Prescription Drug Addiction – An Easily Overlooked Crisis
A medication to manage symptoms of hyperactivity and impulsivity linked to attention-deficit/ hyperactivity disorder (ADHD). A pain medicine to help quiet some back pain, or a “nerve pill” to relieve a panic attack. On the surface, these prescription medications seem safe because they are frequently prescribed by your doctor and are readily available at the neighborhood pharmacy, but in reality, these substances present huge risks to a person’s mental and physical health due to issues with abuse, addiction and dependence. Prescription drug addiction can become a problem, just like other drug addictions.
Not every person who receives a prescription for one of these medications will experience ill effects, but due to the perceived safety of these drugs, people may slide into the grips of prescription drug addiction without any awareness. Because of this danger, all people must work to understand the issue of prescription drug abuse and they must learn how to prevent and treat the problem.
Prescription Drug Abuse – What Substances Carry an Addiction Risk?
Of course, not all drugs present a risk of addiction, but many do, even ones that a person may not suspect. Prescriptions drugs that are commonly abused belong to three groups:
This medication is prescribed to reduce pain. Opioids have received a lot of attention over the recent years due to their addictive potential and harms of overuse. Opioids may have generic names like hydrocodone, codeine, fentanyl and oxycodone, with brand names like OxyContin, Percocet and Vicodin. About 2 million people in the U.S. abused opioids for the first time in 2017.
Central Nervous System Depressants
These CNS depressants are a group of drugs that all work to slow down messages in the brain to create a feeling of calm and relaxation. Benzodiazepines comprise a major segment of this group with drugs like alprazolam (Xanax), clonazepam (Klonopin), diazepam (Valium) and lorazepam (Ativan). About 1.8 million people in the U.S. misused CNS depressants for the first time in 2017.
Normally prescribed to address ADHD symptoms, stimulants excite and speed up brain functioning. Common examples include dextroamphetamine (Dexedrine), dextroamphetamine/amphetamine combination product (Adderall) and methylphenidate (Ritalin, Concerta). About 1 million people in the U.S. misused stimulants for the first time in 2017.
How Can Prescription Medications Be Abused?
Each day, millions of people effectively use these medications to address their health conditions, but others will abuse the drugs. People can abuse prescription medications by:
- Taking more of the drug than prescribed, either by using more often or by increasing the dose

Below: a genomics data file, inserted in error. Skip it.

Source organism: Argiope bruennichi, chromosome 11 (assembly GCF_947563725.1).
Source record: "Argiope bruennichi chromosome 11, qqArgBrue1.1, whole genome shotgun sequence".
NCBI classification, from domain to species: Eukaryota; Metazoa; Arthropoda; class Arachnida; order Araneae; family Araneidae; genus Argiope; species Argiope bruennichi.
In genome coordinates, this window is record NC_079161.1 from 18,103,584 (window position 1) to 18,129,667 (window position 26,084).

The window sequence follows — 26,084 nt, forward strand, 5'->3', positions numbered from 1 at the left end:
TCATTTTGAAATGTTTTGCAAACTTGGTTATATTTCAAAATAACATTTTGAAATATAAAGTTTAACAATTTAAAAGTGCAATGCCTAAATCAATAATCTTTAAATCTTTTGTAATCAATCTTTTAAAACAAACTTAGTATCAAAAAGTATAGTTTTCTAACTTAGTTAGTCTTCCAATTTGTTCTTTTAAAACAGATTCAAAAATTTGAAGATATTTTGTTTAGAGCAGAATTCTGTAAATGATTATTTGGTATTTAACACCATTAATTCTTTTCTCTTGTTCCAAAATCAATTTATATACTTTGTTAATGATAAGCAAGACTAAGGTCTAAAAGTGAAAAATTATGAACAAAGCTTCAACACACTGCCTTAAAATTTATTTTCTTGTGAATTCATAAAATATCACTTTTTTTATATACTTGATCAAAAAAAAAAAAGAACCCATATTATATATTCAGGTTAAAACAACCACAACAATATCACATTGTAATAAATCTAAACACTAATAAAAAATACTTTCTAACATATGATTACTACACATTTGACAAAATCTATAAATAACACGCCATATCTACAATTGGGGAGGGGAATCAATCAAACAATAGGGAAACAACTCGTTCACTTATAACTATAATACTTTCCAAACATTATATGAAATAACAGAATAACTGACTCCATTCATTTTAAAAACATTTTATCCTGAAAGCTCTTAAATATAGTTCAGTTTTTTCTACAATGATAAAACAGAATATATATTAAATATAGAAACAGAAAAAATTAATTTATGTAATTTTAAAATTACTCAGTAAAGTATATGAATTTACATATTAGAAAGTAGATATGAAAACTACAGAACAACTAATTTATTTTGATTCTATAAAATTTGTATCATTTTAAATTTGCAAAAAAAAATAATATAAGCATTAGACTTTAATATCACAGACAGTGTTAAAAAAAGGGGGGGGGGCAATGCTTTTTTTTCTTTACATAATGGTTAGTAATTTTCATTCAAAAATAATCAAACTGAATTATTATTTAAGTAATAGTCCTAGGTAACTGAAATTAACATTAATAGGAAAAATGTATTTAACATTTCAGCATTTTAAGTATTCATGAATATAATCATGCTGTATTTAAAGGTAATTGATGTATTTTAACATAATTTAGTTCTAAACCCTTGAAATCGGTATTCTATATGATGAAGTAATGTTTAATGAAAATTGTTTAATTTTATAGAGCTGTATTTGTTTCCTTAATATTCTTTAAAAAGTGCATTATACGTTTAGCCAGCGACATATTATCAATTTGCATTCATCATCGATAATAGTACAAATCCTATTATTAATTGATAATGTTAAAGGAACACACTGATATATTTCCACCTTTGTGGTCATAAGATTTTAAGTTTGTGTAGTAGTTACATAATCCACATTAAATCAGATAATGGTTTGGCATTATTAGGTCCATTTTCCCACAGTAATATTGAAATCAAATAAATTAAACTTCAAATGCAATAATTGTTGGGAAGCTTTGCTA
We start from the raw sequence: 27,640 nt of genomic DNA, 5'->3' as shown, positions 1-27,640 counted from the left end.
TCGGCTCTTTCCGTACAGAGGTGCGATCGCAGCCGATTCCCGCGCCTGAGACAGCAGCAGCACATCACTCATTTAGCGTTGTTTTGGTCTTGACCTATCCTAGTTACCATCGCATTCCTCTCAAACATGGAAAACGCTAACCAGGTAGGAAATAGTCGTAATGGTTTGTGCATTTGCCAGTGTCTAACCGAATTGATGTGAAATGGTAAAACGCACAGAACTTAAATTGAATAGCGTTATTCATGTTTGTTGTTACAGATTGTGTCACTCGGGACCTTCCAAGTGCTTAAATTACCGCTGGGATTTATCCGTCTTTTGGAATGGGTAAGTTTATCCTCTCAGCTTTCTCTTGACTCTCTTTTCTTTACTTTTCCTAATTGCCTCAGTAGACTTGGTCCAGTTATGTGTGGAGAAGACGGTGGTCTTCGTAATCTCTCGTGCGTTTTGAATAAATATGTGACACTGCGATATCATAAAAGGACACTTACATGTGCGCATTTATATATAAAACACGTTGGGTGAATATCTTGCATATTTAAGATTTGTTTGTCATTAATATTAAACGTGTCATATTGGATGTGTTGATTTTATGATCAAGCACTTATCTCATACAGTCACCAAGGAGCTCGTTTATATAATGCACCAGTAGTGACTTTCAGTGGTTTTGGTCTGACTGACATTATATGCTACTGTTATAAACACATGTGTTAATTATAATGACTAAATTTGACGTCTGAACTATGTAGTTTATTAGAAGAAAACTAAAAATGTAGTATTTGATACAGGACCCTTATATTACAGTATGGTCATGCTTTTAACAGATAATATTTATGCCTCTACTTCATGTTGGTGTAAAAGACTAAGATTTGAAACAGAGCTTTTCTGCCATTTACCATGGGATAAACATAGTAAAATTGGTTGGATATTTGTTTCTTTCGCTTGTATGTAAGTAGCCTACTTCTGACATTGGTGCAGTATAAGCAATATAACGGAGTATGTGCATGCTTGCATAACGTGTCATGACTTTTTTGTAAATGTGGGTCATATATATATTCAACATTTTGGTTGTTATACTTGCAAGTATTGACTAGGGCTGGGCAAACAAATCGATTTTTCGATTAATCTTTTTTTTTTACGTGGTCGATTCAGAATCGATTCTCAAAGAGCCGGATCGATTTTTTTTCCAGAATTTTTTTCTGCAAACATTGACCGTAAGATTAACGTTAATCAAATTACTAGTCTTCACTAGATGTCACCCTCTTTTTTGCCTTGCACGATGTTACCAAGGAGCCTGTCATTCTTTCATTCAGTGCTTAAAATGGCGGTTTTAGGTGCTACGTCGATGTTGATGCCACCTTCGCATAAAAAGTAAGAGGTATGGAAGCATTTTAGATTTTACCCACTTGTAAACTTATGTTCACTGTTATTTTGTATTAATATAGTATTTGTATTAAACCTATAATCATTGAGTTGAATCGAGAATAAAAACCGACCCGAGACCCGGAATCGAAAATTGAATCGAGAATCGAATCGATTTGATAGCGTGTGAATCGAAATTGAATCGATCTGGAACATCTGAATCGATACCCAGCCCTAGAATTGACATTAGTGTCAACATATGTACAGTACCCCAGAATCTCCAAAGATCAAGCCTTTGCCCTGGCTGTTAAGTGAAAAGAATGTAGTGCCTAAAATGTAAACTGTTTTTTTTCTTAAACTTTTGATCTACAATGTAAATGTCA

- Changing the route of administration like crushing and snorting a pill, rather than swallowing it
- Taking a medication that was not prescribed for them
- Mixing the medication with alcohol or other drugs with the intention of changing the effects
People may begin abusing their medications without fully realizing the consequences.
Abuse, Addiction and Dependence – What’s the Difference?
With prescription drug abuse, the terms abuse, addiction and dependence may seem interchangeable, but they are quite different. As mentioned, abuse occurs anytime a person is not using the drug as intended.
Addiction, frequently connected to abuse, is a psychological process that affects the person’s thoughts and behaviors. A person addicted to a prescription pain medication may begin to obsessively think about ways to get and use the medication. Their behaviors will follow with increased time spent attempting to obtain and use more of the drug.
A person addicted to a drug will attempt to get multiple prescriptions from different doctors or buy the medication on the street. They will sacrifice relationships, money, work, housing, health and stability as the drug becomes their only priority.
Dependence, on the other hand, is a physiological process involving the brain’s reaction to the availability of the drug in the system. When you start using a new drug, your brain has a powerful reaction to it, but over time, the reaction becomes smaller. This expected process called tolerance is seen with many substances, like caffeine and alcohol, where larger amounts are needed to have the same effect over time.
Physical dependence occurs when your brain needs the drug to feel well and function normally. If you take the medication away, your brain will create a group of withdrawal symptoms and cravings for the substance. Restarting the medication will end the withdrawal symptoms but restart the dependence process. A person can be dependent on a drug without being addicted and they can be addicted without being dependent.
Best Ways to Avoid Prescription Drug Abuse
Prescription drug abuse is a complicated problem, as the signs will vary between people. To avoid the problems with drug abuse and misuse:
- take the medication as direction by your prescriber. If you are tempted to misuse the medication, feel free to have on honest conversation with your doctor.
- Understand your medication. Not all prescription drugs are equal. Some have no addiction or abuse risk, while others will pose significant challenges. Ask plenty of questions about your substance.
- Keep treatment short-term. Most opioids and CNS depressants are intended for short-term use only. Using the medications consistently for long periods only increases the addiction and dependence risk.
- Never share your medication. Misusing your medication puts you at risk and sharing your medicines put others at risk. Very harmful outcomes, like overdose and death, may emerge after sharing your drugs with others.
Unfortunately, prescription drug addiction and abuse is not going away. The problem continues to worsen with time, so be sure to take steps to protect yourself and your loved ones.